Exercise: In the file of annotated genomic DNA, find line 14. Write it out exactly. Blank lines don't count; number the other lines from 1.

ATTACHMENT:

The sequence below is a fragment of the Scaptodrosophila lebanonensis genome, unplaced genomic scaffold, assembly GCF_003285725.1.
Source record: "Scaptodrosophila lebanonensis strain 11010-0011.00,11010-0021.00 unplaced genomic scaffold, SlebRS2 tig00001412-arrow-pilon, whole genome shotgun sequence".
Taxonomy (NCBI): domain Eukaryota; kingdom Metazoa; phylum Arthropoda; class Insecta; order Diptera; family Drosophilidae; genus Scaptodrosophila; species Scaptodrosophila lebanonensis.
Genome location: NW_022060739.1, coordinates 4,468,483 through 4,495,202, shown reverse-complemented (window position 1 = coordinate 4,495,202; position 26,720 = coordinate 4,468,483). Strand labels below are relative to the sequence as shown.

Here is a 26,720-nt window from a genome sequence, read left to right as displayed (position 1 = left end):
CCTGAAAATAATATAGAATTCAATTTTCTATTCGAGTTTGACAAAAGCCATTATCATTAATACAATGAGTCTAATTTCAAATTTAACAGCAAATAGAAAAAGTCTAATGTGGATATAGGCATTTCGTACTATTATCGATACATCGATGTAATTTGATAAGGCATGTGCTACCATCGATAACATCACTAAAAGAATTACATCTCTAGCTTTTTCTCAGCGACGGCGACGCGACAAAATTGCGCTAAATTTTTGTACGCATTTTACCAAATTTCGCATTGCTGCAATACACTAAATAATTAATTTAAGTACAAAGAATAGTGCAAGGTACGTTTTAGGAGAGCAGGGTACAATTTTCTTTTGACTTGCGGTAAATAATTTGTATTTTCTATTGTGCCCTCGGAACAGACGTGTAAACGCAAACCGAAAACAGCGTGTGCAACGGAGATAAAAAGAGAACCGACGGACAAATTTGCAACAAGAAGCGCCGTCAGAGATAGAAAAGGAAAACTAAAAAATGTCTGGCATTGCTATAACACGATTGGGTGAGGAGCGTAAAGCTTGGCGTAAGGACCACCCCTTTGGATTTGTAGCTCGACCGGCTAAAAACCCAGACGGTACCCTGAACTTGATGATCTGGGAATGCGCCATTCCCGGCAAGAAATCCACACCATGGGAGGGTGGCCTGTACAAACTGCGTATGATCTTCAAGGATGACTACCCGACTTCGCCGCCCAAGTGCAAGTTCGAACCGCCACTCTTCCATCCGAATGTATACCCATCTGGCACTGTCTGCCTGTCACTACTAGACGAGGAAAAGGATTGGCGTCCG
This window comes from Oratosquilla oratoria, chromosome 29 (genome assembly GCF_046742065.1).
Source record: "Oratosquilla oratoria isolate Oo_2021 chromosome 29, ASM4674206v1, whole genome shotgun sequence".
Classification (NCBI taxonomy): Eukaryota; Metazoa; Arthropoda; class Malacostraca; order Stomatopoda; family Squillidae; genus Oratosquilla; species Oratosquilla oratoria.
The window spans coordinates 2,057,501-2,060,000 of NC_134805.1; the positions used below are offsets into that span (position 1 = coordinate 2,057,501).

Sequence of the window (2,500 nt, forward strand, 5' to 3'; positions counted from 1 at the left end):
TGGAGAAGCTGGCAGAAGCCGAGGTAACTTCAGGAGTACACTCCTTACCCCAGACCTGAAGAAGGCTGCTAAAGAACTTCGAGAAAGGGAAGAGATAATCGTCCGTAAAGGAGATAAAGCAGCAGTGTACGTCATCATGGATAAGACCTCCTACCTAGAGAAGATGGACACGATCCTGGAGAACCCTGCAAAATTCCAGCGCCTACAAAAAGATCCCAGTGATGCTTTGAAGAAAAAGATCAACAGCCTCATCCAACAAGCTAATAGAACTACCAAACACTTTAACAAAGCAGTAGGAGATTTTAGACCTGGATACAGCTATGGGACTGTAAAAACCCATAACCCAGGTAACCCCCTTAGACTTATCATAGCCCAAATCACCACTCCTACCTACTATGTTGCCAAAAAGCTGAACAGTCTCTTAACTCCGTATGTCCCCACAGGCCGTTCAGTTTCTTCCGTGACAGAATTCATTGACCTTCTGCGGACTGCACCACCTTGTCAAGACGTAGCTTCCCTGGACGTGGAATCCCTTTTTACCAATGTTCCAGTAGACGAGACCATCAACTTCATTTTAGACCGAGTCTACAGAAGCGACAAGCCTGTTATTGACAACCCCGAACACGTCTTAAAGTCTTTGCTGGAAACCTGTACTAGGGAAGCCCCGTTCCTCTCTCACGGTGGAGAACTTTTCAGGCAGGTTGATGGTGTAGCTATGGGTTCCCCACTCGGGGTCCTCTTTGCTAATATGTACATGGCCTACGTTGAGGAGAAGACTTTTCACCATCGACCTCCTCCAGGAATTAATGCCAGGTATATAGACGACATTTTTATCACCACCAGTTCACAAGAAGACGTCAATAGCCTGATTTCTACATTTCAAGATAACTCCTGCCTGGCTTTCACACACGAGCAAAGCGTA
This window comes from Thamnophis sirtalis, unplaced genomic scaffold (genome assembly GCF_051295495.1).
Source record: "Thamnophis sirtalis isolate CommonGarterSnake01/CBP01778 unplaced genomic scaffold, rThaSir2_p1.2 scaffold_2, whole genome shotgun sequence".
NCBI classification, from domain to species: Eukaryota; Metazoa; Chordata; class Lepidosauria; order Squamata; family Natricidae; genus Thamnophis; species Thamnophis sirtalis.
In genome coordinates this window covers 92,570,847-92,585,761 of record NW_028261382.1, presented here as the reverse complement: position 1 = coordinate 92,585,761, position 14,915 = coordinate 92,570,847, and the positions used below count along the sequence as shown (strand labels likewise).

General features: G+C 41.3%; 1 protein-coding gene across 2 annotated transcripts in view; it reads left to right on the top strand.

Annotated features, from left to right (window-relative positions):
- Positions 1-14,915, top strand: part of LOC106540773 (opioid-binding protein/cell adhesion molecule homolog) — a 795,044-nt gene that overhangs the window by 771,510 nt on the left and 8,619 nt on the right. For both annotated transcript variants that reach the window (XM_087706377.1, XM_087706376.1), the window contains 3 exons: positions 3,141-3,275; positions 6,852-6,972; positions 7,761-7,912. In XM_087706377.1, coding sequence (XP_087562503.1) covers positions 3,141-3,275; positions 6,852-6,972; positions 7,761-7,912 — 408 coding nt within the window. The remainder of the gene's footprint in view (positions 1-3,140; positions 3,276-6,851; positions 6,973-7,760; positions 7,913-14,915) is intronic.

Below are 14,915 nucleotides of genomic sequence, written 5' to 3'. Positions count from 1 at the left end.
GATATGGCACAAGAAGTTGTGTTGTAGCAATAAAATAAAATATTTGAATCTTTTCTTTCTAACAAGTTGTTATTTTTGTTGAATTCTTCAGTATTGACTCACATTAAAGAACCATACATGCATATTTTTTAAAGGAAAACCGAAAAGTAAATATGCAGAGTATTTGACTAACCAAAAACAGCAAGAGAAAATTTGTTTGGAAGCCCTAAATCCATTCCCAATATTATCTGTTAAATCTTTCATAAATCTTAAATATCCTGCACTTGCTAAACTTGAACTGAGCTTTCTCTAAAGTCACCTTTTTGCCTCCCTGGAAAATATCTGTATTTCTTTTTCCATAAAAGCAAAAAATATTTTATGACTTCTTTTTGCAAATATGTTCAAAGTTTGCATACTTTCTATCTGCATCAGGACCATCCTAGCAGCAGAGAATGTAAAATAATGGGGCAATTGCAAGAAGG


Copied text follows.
Source record: "Thamnophis sirtalis isolate CommonGarterSnake01/CBP01778 unplaced genomic scaffold, rThaSir2_p1.2 scaffold_2, whole genome shotgun sequence".